Just a thought….
Covey’s “7 Habits of Successful People”is an insightful piece describing benefits of being actively aware of one’s response given the current state of emotions and the circumstances. There are a lot of take-aways from the book, especially for travelers. The habit I have repeatedly comer back to during the last 72 hours of being on buses, trains, airplanes, taxis, tuk-tuks, and ferries is “Beginning with the End in Mind.”
The transportation part of traveling in a country where I don’t know the language, haven’t the slightest clue how much I just paid the taxi driver (large tip or is he laughing his ass off at dumb westerners?), and aren’t at all certain I will actually live through the chaotic traffic can be an anxiety fueled affair. It’s never easy, but I’ve learned the best things come and bash me across the face demanding my full effort, curiosity, and passion.
So, if the destination is, in my case, Cat Ba Island in Vietnam’s Halong Bay, then 72 hours of in transit is a necessary evil. That’s not to say that I didn’t enjoy the process of traveling and connect with others sharing the same experience. (I enjoyed the moment of being stuck in the middle of a roundabout in Vietnam, scooters buzzing all around, and the only signals are the blaring horns of every vehicle. The entire time, though, I was thinking that we could definitely get into a car or scooters accident any second.)
No. I am talking about the times on the plane or bus when the meditation and patience I’d been practicing left me with nothing but anxiety and frustration. When there is no way of moving my legs because the woman in the seat in front of me and I have to be a good traveler and keep my backpack between my legs at all times. It is distress time.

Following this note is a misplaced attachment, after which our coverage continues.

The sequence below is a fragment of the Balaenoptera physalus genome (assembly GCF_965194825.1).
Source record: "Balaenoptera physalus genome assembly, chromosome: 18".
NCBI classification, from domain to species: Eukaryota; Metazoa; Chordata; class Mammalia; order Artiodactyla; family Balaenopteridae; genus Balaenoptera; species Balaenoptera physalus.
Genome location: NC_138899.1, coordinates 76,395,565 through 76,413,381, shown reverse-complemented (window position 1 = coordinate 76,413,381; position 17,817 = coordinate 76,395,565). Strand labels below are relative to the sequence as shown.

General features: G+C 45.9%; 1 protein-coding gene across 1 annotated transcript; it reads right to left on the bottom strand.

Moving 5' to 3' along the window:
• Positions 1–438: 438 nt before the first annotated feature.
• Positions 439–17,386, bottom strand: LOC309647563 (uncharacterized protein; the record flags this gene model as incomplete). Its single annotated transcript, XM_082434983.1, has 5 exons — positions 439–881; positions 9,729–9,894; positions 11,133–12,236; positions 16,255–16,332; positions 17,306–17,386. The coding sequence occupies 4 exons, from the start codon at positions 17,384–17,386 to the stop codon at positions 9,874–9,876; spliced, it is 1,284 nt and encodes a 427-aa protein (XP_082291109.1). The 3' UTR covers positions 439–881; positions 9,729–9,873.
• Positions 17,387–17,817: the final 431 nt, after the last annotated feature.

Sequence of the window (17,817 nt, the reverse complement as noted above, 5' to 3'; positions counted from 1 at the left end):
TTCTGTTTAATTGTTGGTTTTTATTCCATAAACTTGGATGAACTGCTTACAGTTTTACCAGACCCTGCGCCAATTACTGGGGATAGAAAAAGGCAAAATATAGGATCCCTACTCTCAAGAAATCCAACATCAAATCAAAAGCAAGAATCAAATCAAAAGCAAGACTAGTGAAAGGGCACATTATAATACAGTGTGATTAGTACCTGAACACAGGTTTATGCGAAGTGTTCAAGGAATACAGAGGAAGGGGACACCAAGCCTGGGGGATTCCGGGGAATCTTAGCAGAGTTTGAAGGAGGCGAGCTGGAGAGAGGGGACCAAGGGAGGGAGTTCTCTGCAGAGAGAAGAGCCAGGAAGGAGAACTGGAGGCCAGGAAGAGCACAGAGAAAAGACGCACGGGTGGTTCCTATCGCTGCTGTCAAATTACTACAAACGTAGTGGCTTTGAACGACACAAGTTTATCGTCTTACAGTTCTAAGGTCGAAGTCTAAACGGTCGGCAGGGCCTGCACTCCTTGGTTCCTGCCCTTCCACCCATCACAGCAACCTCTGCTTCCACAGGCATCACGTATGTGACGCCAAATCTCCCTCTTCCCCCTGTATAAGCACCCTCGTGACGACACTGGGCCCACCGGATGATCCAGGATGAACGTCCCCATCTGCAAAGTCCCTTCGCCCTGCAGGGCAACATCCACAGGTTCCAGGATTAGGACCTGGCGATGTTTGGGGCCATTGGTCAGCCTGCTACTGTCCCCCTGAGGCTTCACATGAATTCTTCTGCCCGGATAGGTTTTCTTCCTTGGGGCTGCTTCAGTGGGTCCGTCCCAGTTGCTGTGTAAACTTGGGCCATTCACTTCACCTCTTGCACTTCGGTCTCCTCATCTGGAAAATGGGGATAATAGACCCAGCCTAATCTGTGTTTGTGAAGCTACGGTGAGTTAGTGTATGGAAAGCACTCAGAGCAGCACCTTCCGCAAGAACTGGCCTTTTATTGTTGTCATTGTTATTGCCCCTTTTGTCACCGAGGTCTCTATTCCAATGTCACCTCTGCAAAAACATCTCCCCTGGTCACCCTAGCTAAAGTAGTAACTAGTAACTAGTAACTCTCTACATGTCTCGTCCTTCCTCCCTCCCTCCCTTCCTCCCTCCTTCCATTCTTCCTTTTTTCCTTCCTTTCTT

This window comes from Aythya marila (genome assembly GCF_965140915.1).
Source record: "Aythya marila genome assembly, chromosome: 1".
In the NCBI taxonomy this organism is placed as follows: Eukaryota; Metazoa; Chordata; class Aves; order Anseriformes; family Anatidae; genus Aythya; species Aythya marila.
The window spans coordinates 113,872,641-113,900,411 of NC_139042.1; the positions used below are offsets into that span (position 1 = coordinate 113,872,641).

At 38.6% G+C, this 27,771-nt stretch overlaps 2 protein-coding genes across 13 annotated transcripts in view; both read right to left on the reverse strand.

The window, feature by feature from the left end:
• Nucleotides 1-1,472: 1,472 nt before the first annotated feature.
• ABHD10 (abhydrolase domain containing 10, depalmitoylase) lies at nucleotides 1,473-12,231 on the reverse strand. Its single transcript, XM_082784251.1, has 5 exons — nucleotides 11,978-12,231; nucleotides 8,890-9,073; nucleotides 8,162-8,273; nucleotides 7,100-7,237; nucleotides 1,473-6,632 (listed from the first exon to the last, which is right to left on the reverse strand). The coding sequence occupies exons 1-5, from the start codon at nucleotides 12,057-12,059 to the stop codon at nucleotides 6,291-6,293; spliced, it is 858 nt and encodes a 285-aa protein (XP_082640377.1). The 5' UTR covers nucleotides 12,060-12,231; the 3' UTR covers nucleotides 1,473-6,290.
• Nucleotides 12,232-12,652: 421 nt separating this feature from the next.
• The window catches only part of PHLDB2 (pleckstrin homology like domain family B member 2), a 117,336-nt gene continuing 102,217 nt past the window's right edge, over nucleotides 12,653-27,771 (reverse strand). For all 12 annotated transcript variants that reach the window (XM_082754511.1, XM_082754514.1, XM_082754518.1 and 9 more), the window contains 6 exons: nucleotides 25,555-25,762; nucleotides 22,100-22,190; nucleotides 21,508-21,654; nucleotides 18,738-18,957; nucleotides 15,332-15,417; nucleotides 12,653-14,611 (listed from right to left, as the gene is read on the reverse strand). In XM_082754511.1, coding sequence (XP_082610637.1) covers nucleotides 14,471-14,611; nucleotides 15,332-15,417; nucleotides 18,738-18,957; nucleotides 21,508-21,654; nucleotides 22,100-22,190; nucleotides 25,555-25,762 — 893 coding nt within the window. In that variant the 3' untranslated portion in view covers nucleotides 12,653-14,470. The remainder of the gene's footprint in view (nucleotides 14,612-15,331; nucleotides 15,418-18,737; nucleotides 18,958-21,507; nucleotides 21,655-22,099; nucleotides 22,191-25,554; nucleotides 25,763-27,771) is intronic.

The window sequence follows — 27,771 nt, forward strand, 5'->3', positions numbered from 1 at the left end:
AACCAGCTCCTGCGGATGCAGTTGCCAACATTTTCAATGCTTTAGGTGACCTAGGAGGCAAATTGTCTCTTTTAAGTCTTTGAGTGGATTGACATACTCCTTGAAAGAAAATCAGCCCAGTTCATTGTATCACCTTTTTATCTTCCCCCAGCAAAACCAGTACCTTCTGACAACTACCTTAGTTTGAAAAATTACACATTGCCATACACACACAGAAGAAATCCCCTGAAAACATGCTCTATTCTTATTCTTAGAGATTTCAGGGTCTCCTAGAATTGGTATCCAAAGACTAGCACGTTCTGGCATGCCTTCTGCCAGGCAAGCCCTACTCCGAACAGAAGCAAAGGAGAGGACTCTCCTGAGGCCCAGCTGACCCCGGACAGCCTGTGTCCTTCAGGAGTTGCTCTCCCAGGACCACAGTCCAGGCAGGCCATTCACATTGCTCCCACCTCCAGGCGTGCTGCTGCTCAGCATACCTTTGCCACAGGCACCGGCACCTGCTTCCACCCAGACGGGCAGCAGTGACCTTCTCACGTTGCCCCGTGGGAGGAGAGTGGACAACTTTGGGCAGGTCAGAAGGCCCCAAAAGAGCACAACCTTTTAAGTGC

At these moments recently I’ve praised Covey’s genius. He reminds me that the habit of reorienting myself towards the immediate goal, in this case ending up on the beach in Vietnam, is such a bloody useful tool to direct energy away from the stress of my cramped legs and uncertain future at the traffic stop. Recognizing that, most of the time, I cannot change the state of my current transportation is not only fun but, also, incredibly liberating. If I begin my travels with that knowledge then I am freeing myself from the stress the very moment I step onto the bus. Ahhhhh.
Covey’s insights provided me with a method of recognizing that, sometimes, it is okay when we are traveling to see transportation as a means to an end. This is not to say don’t live in the moment of being, for example, in an open-air tuk-tuk riding along the jagged coast of a Vietnamese island looking out at the karst formations looming in the mist of Halong Bay. However, when I’m locked in a metal tube for more than a few hours, it’s nice to know that I’ll be sitting on a beach in Vietnam at the end of the flight. Very soothing.